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Oregon poll finds opposition to same-sex marriage

Oregon poll finds opposition to same-sex marriage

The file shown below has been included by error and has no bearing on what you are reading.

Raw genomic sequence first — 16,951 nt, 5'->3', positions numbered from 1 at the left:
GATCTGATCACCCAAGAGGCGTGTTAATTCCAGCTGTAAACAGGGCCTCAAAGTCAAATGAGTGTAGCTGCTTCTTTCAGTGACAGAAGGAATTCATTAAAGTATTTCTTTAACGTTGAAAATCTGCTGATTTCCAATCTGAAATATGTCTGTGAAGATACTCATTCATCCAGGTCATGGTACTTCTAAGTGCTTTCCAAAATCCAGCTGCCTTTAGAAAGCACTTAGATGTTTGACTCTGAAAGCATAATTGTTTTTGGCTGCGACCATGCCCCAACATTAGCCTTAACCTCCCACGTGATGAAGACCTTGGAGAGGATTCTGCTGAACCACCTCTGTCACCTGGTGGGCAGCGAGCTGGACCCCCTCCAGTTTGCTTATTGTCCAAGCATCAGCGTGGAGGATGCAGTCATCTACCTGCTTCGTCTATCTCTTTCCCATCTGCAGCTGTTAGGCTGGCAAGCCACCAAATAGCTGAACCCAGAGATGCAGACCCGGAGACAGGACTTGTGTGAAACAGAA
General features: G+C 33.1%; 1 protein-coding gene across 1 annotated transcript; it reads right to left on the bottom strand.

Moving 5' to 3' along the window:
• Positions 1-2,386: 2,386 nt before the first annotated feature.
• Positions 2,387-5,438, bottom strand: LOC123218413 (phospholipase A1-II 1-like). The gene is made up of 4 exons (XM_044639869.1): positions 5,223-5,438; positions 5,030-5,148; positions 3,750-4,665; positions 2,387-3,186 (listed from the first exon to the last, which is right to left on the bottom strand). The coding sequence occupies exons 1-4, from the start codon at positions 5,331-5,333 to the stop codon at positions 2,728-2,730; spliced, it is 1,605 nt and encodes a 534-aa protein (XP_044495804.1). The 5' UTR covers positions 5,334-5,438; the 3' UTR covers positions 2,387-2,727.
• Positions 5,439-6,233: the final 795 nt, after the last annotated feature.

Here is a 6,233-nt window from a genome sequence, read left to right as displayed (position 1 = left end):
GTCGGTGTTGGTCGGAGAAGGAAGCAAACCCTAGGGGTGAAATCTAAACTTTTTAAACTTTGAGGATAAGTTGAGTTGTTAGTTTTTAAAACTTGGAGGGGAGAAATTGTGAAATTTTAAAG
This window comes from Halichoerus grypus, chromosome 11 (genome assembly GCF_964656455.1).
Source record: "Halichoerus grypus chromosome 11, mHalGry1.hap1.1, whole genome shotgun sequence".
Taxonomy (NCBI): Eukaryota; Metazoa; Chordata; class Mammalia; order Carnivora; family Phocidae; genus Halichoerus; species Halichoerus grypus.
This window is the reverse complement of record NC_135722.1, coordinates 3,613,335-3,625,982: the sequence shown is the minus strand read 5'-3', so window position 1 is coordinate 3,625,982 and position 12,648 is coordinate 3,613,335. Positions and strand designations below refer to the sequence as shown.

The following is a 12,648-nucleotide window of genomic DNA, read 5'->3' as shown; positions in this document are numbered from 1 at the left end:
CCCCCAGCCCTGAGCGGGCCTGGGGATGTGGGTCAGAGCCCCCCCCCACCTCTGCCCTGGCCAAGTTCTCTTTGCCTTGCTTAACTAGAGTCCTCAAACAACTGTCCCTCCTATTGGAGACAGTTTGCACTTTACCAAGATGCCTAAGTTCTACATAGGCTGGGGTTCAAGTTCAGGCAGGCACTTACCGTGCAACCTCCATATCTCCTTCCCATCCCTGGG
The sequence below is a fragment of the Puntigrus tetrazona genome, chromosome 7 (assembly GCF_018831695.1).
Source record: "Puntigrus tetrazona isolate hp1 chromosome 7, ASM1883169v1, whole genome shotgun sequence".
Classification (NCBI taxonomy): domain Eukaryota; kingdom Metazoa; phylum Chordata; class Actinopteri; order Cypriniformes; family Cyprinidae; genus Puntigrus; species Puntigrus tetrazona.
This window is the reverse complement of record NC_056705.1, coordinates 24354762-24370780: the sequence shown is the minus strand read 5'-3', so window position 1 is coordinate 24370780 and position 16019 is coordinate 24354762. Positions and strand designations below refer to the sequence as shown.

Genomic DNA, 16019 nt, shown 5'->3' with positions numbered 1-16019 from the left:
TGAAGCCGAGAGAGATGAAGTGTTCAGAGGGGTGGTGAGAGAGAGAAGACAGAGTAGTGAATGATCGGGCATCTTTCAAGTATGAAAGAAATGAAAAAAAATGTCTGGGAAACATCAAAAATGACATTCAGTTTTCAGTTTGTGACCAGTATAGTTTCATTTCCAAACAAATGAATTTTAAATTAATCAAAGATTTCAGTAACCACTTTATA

Most Oregonians oppose same-sex marriages, according to a statewide poll taken after Multnomah County's surprise decision to allow such weddings. The survey of 400 voters, conducted for The [Portland] Oregonian, found that 54% do not think same-sex marriages should be legal. Thirty-five percent of those surveyed said the weddings should be legal, and 11% were unsure. The poll found big differences of opinion based on age and gender. Among voters younger than 35, 53% said gay couples should be able to legally marry; 25% of voters age 55 and older said that should be the case. "Twenty years from now, this could be a moot point," said Tim Hibbitts, the Portland pollster who conducted the survey. More than 60% of men said they were opposed to gay marriage, compared with 48% of women. Multnomah County's decision sent the issue to the top of the political agenda, with nearly three quarters of voters saying it is an important issue that the state should resolve now. Opponents of same-sex marriage said the survey results show the public is with them in their attempt to qualify a proposed ballot measure that would amend the Oregon constitution to allow opposite-sex marriages. "That's the reason we feel so strongly the debate needs to be taken to Oregonians," said Tim Nashif of the newly formed Defense of Marriage Coalition. Gay rights activists said they face a tough fight if the measure reaches the November ballot, but they think attitudes are starting to change. "This is a new issue for most people," said Roey Thorpe, executive director of Basic Rights Oregon. "It's something they're just starting to learn about, and our job would be to educate them about what marriage rights are and how marriage for everyone strengthens families and helps children." When asked how society should deal with same-sex relationships, about a third of Oregon voters said they want to preserve traditional marriage and would oppose civil unions for gays. Another third support gay marriage, and 29% said they back civil unions that would legally recognize same-sex relationships. That means there could be a majority for some form of civil union.

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